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Editorial: On IRIE Vol. 29

Geoffrey Rockwell
Univeristy of Alberta


In May of 2018 Sundar Pichai introduced Google Duplex [1], a voice interaction technology that can book an appointment at a hair salon or meal at a restaurant. In the public demo they played a recording of what was presumably an authentic conversation between Duplex and someone at a hair salon. Pichai introduced the recording with "So what you're going to hear is the Google Assistant actually calling a real salon to schedule the appointment for you." Who could object to machines making our calls?

But no, at no point did Duplex identify itself as an AI to its human interlocutors. Google seemed to take pride in how good Duplex was at deceiving people. The audience of developers clapped, but the next day others pointed out the ethical issues. Zeynep Tufekci pointed out on Twitter, that Silicon Valley seemed to be ethically lost.

Google's response was predictable … principles to the rescue. Pichai introduced some vague principles a month later which alas, didn't include anything explicitly about transparency or disclosure. [2] The closest they came was principle 4, "Be accountable to people" which they explain thus,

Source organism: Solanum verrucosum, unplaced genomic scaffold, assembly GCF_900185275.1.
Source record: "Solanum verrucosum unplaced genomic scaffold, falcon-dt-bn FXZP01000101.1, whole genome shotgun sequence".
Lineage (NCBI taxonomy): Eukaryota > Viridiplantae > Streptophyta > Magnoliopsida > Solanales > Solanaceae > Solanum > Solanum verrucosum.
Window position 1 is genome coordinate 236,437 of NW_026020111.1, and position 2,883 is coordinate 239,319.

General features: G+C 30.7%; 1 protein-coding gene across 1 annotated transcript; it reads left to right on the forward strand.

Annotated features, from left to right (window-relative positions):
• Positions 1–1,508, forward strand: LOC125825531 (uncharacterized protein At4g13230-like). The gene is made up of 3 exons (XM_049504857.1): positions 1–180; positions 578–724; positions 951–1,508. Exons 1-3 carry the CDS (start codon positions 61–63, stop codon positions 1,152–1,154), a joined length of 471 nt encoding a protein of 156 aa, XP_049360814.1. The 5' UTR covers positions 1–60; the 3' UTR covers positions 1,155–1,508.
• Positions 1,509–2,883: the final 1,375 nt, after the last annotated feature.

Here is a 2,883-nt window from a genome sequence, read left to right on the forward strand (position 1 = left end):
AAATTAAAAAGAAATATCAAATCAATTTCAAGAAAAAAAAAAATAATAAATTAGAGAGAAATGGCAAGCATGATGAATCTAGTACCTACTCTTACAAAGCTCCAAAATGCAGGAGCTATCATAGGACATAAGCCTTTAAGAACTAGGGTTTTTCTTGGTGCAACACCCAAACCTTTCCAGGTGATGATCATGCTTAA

We will design AI systems that provide appropriate opportunities for feedback, relevant explanations, and appeal. Our AI technologies will be subject to appropriate human direction and control.

Even if providing relevant explanations includes explaining to people when they are working with an AI, we have to ask who the "we" is and how will Google ensure that they live up to their principles. And that is the deeper problem we all face, namely the gap between principles and a healthy culture of ethics. Principles, guidelines, codes of ethics, and other lists are all accessible ways to start thinking about ethics, but they are not a guarantee (Mittelstadt 2019). They communicate a commitment, but the hard work is getting beyond the announcement to the sustained engagement that follows and that is work we at the IRIE can contribute to.

This leads me to a research agenda for information ethics at this moment when there is public concern about the ethics of AI; and that is to ask what we can know about the development of a culture ethics in new technical fields like AI. There are all sorts of well-meaning initiatives to promote good AI. Many of these have developed principles and many of them offer tools or services, but few are looking to the rich philosophical tradition of information ethics. We can contribute by thinking through the ethics of ethical principles, to paraphrase Hagendorff (2020). We can think about how to go beyond principles in order to care about ethics in the information sector, and not just how to care today, but to continue to care. We can draw from across cultures of ethics to imagine an ethos of ethics.

Sincerely Yours,

Geoffrey Rockwell


Hagendorff, T. (2020) "The Ethics of AI Ethics: An Evaluation of Guidelines." Minds & Machines 30, 99-120.

Mittelstadt, B. (2019). "Principles alone cannot guarantee ethical AI."Nature Machine Intelligence 1, 501-507.

[2] See "AI at Google: our principles", .

The International Review of Information Ethics , Vol 29, 2021